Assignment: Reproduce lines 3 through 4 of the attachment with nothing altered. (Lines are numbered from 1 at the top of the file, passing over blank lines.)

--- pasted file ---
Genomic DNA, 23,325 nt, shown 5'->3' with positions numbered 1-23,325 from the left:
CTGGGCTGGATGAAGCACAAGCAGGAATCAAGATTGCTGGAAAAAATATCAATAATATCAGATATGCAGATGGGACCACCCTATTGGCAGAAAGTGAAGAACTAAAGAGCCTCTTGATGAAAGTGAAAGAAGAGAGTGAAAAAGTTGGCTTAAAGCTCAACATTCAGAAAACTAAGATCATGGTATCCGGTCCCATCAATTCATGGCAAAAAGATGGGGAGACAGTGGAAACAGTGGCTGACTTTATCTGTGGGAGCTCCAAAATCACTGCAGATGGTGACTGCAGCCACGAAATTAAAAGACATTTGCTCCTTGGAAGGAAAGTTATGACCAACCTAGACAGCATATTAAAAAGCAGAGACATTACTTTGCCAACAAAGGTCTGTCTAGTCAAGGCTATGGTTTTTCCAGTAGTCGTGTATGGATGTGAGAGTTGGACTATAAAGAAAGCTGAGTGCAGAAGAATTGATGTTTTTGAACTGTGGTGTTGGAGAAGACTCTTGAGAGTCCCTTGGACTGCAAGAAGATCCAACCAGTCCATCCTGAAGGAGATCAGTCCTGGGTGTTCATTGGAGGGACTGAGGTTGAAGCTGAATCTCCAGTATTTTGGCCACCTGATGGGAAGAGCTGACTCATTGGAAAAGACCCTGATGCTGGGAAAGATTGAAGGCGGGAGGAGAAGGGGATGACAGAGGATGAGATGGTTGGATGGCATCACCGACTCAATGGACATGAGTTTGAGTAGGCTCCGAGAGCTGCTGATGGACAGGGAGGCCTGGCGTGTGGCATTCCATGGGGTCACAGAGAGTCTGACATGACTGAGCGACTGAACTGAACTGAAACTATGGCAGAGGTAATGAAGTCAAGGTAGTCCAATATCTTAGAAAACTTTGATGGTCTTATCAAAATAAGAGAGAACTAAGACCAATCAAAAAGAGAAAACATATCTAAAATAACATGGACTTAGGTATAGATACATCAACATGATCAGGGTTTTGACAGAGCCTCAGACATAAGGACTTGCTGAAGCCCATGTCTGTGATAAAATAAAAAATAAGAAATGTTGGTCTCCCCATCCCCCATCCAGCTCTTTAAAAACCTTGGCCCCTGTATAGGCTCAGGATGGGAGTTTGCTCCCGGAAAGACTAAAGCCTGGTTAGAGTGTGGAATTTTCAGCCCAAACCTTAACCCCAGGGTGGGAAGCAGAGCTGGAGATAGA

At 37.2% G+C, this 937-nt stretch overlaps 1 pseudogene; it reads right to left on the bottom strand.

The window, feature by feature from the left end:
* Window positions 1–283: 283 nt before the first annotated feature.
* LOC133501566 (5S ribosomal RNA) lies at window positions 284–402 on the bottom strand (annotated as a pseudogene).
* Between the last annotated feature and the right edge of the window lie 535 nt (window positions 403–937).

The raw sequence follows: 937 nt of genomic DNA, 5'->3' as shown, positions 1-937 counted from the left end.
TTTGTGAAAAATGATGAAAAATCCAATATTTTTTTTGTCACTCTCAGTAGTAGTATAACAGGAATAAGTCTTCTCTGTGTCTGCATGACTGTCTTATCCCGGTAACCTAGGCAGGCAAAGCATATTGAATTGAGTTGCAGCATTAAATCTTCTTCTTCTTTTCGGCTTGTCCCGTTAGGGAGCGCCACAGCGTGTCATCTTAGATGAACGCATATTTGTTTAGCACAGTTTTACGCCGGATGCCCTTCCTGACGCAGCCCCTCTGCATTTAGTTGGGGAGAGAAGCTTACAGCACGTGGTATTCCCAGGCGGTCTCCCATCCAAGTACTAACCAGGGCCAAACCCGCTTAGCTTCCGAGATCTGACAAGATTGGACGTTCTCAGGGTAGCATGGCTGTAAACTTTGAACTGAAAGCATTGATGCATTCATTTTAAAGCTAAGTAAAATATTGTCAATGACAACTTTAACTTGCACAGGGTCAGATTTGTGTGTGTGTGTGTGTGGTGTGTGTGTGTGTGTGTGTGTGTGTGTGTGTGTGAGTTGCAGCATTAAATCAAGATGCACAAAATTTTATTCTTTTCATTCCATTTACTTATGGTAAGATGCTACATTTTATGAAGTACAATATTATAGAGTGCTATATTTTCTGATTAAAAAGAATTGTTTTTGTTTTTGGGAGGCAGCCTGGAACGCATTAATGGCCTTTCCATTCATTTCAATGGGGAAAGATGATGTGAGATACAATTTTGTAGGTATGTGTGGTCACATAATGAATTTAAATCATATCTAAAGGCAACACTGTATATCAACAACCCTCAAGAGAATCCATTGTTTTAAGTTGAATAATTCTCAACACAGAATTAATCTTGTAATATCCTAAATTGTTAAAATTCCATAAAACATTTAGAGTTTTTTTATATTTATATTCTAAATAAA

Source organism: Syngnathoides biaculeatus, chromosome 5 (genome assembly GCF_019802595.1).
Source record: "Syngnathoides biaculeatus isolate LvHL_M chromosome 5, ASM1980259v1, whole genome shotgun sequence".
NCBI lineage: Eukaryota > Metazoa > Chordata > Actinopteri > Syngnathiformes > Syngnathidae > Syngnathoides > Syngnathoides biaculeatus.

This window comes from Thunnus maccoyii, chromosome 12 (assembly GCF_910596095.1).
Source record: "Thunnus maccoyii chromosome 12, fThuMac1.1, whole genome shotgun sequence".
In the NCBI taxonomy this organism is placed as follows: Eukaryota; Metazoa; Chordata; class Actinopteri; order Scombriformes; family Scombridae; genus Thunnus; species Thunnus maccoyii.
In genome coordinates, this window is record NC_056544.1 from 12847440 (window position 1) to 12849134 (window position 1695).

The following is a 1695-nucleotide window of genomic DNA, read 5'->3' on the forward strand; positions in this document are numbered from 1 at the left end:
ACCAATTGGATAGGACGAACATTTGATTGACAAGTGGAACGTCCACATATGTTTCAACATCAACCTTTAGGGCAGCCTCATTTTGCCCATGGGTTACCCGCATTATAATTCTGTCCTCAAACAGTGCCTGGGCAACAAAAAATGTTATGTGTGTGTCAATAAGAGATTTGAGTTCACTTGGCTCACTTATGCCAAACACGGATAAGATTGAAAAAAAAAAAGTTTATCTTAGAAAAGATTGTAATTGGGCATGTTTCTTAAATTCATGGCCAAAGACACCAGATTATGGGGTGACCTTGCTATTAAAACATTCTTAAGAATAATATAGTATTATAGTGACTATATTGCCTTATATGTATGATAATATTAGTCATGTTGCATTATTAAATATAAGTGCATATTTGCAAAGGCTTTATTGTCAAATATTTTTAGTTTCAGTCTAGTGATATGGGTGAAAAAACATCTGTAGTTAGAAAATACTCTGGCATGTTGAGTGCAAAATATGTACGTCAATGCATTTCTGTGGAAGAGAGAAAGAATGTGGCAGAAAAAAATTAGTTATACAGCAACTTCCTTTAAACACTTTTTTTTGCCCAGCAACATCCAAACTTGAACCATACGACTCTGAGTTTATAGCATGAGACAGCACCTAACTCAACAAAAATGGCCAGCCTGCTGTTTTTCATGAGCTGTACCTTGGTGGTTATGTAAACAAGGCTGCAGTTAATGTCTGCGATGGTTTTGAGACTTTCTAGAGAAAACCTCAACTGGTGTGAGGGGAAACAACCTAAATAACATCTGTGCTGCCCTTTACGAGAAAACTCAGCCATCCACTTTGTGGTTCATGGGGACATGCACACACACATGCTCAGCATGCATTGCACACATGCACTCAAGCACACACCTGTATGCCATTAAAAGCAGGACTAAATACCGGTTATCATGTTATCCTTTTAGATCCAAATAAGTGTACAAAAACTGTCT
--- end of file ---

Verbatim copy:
At 37.2% G+C, this 937-nt stretch overlaps 1 pseudogene; it reads right to left on the bottom strand.

The window, feature by feature from the left end: